The name India may refer to either the region of Greater India (the Indian subcontinent), or to the contemporary Republic of India contained therein. The term is derived from the name of the Sindhu (Indus River) and has been in use in Greek since Herodotus (4th century BC). The term appears in Old English in the 9th century, and again in Modern English since the 17th century.
The Republic of India has three principal short names, in both official and popular English usage, each of which is historically significant. All three originally designated a single entity comprising all the modern nations of the Indian subcontinent. These names are India, Bharat and Hindustan. The first Article of the Constitution of India states that "India, that is Bharat, shall be a union of states." Thus, India and Bharat are equally official short names for the Republic of India, while Hindustan is used by Muslim nationals and is mostly used in historical contexts (especially British India). Indians commonly refer to their country as Bharat, Hindustan or India depending on the context and language of conversation.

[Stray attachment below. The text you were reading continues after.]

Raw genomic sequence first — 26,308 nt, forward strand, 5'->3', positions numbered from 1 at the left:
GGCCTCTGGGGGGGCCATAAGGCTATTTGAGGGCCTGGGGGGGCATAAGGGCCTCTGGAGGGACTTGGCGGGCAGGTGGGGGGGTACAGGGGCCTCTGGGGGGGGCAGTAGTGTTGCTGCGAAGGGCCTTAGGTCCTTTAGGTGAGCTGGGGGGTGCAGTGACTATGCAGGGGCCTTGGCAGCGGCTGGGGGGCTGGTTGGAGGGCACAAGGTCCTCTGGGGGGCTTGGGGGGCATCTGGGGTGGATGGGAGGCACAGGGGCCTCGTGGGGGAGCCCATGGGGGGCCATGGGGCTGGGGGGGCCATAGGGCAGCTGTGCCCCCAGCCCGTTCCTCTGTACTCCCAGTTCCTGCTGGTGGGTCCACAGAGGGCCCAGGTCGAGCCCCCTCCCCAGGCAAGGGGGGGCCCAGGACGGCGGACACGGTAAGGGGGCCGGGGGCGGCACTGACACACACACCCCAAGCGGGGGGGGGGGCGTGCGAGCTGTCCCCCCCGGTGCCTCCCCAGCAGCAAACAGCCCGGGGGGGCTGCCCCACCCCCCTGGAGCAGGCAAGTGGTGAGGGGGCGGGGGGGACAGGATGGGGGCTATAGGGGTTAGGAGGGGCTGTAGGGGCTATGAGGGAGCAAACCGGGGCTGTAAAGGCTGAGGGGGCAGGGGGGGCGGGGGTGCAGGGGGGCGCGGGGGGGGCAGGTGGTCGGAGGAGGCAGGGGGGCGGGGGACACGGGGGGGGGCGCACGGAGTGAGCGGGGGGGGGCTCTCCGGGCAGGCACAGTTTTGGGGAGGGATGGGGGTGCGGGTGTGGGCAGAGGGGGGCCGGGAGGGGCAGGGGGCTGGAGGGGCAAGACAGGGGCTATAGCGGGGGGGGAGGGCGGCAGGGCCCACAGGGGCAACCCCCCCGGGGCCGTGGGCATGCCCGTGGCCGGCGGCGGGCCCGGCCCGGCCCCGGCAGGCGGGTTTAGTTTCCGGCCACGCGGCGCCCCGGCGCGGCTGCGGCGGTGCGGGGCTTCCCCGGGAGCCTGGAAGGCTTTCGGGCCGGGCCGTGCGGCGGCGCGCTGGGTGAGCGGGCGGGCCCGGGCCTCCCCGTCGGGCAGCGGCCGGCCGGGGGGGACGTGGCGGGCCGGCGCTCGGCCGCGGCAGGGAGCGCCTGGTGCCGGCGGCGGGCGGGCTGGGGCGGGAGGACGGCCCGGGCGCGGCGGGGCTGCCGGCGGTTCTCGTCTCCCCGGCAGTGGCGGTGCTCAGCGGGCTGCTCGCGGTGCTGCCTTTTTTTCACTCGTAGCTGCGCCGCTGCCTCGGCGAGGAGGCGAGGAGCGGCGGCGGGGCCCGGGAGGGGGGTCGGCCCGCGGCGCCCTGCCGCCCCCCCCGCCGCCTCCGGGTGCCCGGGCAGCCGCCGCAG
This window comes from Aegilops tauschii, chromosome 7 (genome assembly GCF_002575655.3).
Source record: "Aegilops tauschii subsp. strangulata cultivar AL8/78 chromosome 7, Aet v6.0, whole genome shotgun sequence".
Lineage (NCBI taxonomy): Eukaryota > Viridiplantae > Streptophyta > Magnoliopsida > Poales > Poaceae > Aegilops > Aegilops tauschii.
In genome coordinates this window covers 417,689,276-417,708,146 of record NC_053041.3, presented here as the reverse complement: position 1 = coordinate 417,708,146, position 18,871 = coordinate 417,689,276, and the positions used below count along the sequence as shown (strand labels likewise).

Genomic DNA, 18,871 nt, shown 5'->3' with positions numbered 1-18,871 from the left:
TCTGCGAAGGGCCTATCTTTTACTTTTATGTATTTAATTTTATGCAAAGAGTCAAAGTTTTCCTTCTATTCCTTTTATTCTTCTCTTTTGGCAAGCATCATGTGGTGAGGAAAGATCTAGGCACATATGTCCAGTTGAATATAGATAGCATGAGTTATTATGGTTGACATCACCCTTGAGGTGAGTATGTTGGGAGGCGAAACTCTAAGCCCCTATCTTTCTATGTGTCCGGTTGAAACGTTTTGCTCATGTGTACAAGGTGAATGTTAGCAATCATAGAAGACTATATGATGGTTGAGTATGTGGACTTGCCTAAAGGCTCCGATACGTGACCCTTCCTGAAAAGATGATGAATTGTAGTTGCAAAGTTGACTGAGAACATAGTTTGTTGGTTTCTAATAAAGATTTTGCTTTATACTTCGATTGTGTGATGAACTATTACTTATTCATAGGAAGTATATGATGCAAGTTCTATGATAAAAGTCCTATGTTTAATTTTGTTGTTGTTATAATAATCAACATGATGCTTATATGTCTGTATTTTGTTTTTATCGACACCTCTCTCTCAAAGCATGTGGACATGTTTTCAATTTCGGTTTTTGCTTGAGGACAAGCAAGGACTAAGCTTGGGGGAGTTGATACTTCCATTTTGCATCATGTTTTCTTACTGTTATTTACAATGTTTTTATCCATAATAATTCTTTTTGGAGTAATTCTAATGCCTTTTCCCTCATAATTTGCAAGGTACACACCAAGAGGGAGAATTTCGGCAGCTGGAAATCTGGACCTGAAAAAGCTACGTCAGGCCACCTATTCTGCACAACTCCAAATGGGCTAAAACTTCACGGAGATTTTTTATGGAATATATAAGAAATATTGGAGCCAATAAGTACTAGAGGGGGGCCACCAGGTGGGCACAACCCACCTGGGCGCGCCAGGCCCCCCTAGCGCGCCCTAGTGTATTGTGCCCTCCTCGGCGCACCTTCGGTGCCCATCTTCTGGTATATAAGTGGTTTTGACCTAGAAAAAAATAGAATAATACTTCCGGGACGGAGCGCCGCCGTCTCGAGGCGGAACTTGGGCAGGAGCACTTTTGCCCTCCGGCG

The name India was known in Anglo-Saxon, and was used in King Alfred's translation of Orosius. In Middle English, the name was, under French influence, replaced by Ynde or Inde, which entered Early Modern English as Indie. The name India then came back to English usage from the 17th century onwards, and may be due to the influence of Latin, or Spanish or Portuguese.
Sanskrit indu "drop (of Soma)", also a term for the Moon, is unrelated, but has sometimes been erroneously connected. Listed by, among others, Colonel James Todd in his Annals of Rajputana, he describes the ancient India under control of tribes claiming descent from the Moon, or "Indu", (referring to Chandravanshi Rajputs), and their influence in Trans-Indian regions where they referred to the land as Industhan.